VARs Talk Up Mobile Security As New Android Malware Surfaces

The mobile spyware, called MisoSMS, has infected hundreds of users and is tied to command-and-control infrastructure hosted in China, according to researchers at FireEye, who worked with law enforcement to disrupt portions of the operation. FireEye called the Android threat one of the largest, most advanced mobile botnets to date, comprising more than 450 unique malicious email accounts.

The attackers used an old-school method of retrieving stolen data, leveraging free or hijacked webmail accounts as part of the botnet command-and-control infrastructure. The attacks primarily have impacted Android smartphone owners in Korea, FireEye said. But similar attack campaigns can be copied and used against Android owners in other countries, including the U.S.

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"We are working with Korean law enforcement and the Chinese webmail vendor to mitigate this threat," FireEye said in its analysis of the threat. "This threat highlights the need for greater cross-country and cross-organizational efforts to take down large malicious campaigns."

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Android malware accounts for more than 90 percent of the threats targeting smartphones and tablet devices, according to security vendors. Much of the attention is focused on SMS Trojans designed to rack up premium-rate charges on a victim's bill.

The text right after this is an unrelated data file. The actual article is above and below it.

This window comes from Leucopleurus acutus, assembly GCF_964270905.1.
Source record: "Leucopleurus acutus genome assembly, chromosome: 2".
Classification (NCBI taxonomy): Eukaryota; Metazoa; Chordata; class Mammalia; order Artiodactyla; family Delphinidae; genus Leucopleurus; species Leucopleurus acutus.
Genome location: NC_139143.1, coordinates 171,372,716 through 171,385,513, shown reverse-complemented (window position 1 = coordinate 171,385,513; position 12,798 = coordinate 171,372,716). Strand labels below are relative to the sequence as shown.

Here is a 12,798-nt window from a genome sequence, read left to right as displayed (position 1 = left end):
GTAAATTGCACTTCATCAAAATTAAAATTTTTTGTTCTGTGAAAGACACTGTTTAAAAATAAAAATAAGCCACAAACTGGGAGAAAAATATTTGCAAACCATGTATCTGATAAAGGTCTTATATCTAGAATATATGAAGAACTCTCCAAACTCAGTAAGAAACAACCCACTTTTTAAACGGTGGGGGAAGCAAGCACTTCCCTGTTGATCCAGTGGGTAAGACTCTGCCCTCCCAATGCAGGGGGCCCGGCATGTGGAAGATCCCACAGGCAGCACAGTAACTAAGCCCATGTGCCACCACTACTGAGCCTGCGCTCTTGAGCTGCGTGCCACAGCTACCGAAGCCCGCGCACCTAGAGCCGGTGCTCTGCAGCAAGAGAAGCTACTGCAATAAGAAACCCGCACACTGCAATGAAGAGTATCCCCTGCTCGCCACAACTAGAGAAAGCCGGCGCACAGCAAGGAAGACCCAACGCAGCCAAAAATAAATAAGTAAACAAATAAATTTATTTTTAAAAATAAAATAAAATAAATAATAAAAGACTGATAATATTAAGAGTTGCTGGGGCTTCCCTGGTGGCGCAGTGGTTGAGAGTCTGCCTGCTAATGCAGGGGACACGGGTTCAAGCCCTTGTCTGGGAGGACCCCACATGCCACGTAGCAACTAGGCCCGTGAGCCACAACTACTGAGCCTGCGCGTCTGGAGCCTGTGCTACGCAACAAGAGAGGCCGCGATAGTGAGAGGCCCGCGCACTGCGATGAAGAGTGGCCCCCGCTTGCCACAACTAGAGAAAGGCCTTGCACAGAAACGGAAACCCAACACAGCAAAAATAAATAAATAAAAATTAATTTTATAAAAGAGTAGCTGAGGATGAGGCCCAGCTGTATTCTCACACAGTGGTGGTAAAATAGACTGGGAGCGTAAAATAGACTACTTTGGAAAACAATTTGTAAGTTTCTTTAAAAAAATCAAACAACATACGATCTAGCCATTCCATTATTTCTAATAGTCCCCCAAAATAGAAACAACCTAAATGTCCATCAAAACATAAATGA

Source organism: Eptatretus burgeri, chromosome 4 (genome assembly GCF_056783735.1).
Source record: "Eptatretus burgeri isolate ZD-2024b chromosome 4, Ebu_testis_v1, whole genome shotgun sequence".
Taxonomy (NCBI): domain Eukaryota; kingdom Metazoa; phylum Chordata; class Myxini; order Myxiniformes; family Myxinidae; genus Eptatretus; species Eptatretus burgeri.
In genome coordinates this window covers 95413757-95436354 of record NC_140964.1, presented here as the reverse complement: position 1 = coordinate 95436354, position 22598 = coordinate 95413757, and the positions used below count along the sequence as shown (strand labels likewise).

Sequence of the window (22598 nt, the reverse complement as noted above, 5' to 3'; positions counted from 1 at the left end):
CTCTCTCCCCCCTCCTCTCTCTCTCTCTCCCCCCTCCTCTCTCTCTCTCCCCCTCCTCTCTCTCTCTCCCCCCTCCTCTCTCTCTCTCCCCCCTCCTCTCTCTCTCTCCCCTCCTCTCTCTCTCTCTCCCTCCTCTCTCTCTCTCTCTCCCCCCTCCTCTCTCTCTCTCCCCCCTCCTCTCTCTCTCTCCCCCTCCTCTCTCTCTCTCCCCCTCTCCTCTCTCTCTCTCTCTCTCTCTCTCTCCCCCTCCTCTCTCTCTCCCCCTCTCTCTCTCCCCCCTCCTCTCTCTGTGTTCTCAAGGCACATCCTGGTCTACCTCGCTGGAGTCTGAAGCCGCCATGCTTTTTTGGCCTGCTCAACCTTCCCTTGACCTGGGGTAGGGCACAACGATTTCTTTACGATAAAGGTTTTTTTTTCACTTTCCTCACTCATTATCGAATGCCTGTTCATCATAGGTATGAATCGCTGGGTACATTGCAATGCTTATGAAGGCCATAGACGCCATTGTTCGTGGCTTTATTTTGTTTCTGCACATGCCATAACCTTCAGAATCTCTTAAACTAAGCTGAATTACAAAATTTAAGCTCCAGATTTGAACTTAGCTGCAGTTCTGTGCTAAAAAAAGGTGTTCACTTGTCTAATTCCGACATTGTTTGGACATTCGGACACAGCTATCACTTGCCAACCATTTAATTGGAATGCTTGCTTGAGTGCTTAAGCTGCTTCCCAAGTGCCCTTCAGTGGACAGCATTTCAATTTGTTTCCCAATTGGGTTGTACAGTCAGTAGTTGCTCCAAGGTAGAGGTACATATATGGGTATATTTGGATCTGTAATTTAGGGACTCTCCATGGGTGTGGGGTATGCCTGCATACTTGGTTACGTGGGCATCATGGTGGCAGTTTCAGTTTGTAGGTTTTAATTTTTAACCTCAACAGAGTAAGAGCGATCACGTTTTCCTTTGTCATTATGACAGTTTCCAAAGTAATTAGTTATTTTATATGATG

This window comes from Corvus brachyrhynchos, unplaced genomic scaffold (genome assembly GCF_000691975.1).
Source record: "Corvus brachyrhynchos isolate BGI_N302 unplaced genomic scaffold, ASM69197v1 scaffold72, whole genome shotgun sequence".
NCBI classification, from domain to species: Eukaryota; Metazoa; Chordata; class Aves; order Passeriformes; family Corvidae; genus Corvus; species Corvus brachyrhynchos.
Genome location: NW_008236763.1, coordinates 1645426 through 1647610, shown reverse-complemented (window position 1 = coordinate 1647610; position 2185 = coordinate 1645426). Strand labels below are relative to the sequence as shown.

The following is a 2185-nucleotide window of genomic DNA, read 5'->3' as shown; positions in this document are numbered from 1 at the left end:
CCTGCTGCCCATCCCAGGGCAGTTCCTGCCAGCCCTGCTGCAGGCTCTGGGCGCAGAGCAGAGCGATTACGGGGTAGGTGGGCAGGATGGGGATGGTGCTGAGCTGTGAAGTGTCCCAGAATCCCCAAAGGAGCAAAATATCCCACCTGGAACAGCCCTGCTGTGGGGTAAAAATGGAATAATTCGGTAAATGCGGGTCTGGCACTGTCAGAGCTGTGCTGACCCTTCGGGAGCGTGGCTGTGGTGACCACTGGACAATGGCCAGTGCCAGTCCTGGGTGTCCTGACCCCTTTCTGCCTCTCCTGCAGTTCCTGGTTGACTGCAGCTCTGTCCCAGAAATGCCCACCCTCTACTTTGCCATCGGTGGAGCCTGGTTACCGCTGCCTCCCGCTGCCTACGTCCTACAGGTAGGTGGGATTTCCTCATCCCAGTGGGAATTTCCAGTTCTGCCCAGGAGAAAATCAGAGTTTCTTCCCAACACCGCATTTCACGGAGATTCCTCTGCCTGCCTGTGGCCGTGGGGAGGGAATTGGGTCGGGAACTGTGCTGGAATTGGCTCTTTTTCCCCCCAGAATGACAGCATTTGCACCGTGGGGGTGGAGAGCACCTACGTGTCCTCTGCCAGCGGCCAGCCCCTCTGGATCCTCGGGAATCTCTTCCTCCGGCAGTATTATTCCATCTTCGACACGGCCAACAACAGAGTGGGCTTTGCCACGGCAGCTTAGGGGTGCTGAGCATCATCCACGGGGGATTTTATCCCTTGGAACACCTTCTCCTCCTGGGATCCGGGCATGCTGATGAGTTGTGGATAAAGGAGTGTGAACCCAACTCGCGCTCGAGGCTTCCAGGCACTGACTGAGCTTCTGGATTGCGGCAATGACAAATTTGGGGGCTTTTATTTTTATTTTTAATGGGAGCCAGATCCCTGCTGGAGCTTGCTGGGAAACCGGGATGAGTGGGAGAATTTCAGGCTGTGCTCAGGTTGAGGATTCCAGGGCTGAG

And mobile malware is slowly getting more sophisticated, say security experts. The latest SMS Trojan variant enables an attacker to make phone calls without user intervention, according to San Francisco-based mobile security vendor Lookout. The company said Mouabad malware could give cybercriminals the ability to remotely spy on conversations.

Other mobile threats include applications linked to aggressive advertising platforms that collect as much information as possible on the device owner. Symantec has been working to identify vulnerabilities in aggressive advertising libraries and recently identified hundreds of freely available mobile apps linked to advertising networks with serious flaws.

Android threats, however, are not causing businesses to restrict the use of Android devices, according to solution providers. Instead, organizations attempt to apply security controls around devices.

Many businesses have been evaluating solutions or starting with small-scale projects, said Ben Goodman, president of 4A Security, a New York-based managed security service provider. Goodman said companies want to ensure that employees are protecting their devices with a PIN code, encrypting sensitive corporate data and that the business has a way to wipe the device if it is reported lost or stolen.

"Mobile has become a key piece of the attack surface that is getting bigger and bigger and it's making corporate networks more porous," Goodman told CRN in a recent interview. "From a compliance standpoint, there's very specific guidance regarding data protection and that has to be applied to mobile devices as well."